Jewish Science 101

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Social Sciences

Jews were prominently involved in the creation of the modern fields of psychology, sociology, and anthropology.  Nearly all the members of the Gestalt school of psychology were Jewish, as was the father of modern psychoanalysis, Sigmund Freud. While many of these psychologists led secular lives, Jewish texts, traditions, and values--such as Talmudic ideas about the good and evil inclinations--continued to impact their work.

Karl Marx, Emile Durkheim, and Max Weber--all Jews--were among the first sociologists of religion. Each had powerful critiques on the role of religion in industrial society (Marx famously called it the "opium of the people") and questioned its relevance for modern man.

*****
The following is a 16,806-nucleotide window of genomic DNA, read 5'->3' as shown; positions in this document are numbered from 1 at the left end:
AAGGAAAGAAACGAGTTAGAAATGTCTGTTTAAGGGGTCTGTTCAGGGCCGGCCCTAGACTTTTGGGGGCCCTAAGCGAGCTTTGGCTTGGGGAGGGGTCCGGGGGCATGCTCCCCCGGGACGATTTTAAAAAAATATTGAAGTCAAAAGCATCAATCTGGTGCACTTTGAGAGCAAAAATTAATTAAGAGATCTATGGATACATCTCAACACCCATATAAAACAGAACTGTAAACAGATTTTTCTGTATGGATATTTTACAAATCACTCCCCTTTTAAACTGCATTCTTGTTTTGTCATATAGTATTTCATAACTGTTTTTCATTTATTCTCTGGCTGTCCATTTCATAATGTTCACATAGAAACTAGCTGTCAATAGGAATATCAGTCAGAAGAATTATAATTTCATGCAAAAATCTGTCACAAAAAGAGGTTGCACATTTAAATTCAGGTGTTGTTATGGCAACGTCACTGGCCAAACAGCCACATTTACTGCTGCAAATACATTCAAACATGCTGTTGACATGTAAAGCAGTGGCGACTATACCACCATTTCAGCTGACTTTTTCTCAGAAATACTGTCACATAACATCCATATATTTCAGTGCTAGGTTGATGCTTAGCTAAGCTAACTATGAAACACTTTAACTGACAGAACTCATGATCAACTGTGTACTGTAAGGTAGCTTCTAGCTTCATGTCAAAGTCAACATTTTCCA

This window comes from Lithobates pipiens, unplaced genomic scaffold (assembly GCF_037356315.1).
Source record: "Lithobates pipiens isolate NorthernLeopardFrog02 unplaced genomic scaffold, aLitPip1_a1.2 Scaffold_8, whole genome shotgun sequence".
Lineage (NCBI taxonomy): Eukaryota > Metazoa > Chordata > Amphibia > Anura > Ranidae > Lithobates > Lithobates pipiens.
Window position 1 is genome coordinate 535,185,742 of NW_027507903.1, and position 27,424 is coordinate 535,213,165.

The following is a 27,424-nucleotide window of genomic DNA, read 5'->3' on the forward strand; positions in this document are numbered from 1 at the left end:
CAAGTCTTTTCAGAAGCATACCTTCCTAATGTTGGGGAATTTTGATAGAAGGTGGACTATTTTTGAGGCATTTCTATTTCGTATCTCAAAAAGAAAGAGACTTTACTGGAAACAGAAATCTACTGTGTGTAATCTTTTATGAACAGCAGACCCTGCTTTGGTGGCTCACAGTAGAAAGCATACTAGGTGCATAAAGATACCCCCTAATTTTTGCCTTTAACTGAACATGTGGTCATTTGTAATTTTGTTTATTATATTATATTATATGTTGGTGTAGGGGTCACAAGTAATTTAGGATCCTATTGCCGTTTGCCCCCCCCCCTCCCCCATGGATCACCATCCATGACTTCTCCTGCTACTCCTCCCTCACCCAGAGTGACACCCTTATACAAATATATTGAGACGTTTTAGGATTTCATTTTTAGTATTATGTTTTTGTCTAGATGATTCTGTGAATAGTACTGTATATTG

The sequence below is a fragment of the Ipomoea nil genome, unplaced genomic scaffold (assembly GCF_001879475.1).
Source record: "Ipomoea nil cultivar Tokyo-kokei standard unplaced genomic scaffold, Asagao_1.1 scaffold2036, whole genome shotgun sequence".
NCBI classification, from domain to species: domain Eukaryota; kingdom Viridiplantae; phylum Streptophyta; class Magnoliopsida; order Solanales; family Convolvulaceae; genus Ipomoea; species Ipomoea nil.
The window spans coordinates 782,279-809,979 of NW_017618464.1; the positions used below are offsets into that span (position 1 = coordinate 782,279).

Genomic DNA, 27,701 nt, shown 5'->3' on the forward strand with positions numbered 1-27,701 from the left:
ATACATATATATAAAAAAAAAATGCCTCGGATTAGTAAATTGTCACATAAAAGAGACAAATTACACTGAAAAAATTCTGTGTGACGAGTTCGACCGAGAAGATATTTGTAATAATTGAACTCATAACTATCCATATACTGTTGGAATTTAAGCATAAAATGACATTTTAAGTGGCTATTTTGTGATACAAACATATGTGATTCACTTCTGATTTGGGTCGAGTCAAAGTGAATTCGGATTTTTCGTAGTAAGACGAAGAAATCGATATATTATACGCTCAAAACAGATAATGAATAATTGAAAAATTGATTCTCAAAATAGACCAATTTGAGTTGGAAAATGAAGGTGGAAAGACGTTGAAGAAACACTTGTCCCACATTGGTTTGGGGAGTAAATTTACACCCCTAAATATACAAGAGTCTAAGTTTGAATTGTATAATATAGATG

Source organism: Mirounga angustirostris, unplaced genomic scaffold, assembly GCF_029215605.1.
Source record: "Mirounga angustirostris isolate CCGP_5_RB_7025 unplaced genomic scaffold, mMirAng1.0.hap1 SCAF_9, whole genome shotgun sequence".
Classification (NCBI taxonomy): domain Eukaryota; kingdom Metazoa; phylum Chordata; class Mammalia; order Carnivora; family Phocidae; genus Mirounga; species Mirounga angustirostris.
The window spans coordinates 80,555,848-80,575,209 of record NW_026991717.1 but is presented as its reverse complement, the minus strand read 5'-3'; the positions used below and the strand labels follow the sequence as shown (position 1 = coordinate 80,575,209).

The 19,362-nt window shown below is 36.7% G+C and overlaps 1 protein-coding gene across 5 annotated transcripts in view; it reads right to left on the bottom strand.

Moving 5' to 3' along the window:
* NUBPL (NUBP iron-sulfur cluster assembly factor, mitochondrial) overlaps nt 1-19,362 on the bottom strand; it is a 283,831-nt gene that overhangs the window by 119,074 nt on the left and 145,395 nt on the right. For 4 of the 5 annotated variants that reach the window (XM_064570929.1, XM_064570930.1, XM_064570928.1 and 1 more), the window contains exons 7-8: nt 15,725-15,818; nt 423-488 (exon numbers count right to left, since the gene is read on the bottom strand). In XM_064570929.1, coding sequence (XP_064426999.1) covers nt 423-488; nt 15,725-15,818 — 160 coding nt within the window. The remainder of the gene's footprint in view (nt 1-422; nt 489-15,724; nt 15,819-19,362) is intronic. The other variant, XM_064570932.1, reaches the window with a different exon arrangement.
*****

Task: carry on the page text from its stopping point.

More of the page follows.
Emile Durkheim also contributed to the founding of anthropology. His students included Marcel Mauss, a Jewish scholar who researched non-native cultures. Mauss trained Claude Levi-Strauss, a French Jew from long line of rabbis who developed the theory of Structuralism. In America, German Jewish immigrant Franz Boas founded the first department of anthropology at Columbia University. Today, modern ethnographies of the Jewish community include studies of the Habad movement, memorialization of the Holocaust, and examinations of Jewish texts and practice.

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